Forty years ago, the Calouste Gulbenkian Foundation UK Branch published The Arts in Schools: Principles, practice and provision. This seminal report was hugely influential with Local Authorities, which then managed the country’s schools; it paved the way for the arts to be included in England’s first National Curriculum in 1988; and inspired many professional arts organisations to engage with the education sector for the first time.
On the 40th anniversary of the 1982 report, the UK Branch is working with partners to convene a new conversation on the value of the arts for young people, examining the current state of play and what we have learnt over the intervening decades.
This think piece sets the context for a consultation to consider how the conversation on arts education has developed over the years, and how a new set of recommendations could be relevant. The final report will be published in the autumn. Though we cannot anticipate the report’s recommendations at this stage, we know that they will be grounded in the needs of young people and the value of the arts in providing them with foundational skills for life and skills for work – just as they were in 1982. We also know that they are likely to highlight the importance of a collective response, across policy and delivery, and across multiple stakeholders, including policy makers, funders and arts organisations.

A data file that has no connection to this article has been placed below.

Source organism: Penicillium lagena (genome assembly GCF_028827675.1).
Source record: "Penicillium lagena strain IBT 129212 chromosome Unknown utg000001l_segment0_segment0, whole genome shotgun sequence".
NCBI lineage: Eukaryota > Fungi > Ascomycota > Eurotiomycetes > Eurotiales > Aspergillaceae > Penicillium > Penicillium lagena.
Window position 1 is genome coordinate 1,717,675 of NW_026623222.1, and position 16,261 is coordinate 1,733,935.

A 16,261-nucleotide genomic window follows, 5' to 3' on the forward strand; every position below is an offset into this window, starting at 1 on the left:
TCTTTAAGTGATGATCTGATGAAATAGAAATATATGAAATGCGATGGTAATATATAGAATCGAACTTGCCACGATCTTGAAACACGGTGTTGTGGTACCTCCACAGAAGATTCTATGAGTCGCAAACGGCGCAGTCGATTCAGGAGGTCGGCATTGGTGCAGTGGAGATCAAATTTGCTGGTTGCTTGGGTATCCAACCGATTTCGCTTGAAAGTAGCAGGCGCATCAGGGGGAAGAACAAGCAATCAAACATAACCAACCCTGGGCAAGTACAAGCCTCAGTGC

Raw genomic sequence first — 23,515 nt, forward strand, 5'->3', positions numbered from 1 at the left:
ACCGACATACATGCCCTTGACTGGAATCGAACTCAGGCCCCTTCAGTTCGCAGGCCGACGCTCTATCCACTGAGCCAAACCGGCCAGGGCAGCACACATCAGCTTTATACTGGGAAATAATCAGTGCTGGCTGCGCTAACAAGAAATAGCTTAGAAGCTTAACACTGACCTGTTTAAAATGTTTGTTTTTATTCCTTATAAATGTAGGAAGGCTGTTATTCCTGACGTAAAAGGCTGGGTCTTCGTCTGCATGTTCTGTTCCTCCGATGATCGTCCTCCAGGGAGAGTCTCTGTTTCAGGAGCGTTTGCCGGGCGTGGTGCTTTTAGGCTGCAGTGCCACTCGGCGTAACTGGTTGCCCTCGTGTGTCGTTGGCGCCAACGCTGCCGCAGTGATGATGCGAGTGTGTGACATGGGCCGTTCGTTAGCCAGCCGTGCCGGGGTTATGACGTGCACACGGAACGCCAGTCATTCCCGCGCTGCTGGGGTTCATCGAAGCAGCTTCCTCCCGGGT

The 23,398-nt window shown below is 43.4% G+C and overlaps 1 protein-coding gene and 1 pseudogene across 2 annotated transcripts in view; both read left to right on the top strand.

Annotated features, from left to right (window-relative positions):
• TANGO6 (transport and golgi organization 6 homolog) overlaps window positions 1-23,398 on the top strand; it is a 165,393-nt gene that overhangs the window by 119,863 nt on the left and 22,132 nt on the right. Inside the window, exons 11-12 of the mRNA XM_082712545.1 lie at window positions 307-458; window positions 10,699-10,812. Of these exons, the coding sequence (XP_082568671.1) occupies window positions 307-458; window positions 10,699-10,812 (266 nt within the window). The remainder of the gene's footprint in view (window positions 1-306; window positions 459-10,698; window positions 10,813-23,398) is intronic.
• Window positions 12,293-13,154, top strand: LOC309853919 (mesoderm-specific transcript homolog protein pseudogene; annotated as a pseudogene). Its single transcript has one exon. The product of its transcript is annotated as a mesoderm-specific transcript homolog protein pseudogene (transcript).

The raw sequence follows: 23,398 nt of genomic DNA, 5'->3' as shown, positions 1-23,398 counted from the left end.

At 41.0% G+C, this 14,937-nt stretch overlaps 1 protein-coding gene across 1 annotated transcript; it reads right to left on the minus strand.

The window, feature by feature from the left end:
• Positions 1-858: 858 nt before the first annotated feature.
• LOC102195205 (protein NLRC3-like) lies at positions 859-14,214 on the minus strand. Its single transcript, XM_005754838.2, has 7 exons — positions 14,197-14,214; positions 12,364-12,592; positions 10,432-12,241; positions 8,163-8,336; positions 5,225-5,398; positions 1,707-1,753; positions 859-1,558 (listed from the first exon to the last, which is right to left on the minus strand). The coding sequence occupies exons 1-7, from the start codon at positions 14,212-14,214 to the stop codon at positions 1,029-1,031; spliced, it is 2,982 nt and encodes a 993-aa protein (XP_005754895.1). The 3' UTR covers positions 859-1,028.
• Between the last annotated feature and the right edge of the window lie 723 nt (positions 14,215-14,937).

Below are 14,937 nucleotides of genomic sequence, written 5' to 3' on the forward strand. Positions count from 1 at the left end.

Over the coming months, the project will delve into the wide-ranging themes of the original report – including the purpose of education and the arts, diversity and inclusion, and provision beyond schools. A New Direction will bring education and arts leaders from across the past four decades together with young people to review, interrogate, and debate where we go from here. Colleagues from the arts and education sectors are also invited to share their thoughts and opinions throughout the process, which will feed into the final report.
If you would like to give feedback on what you think is missing or should be included in the project, please share your response.
Find out more about the project here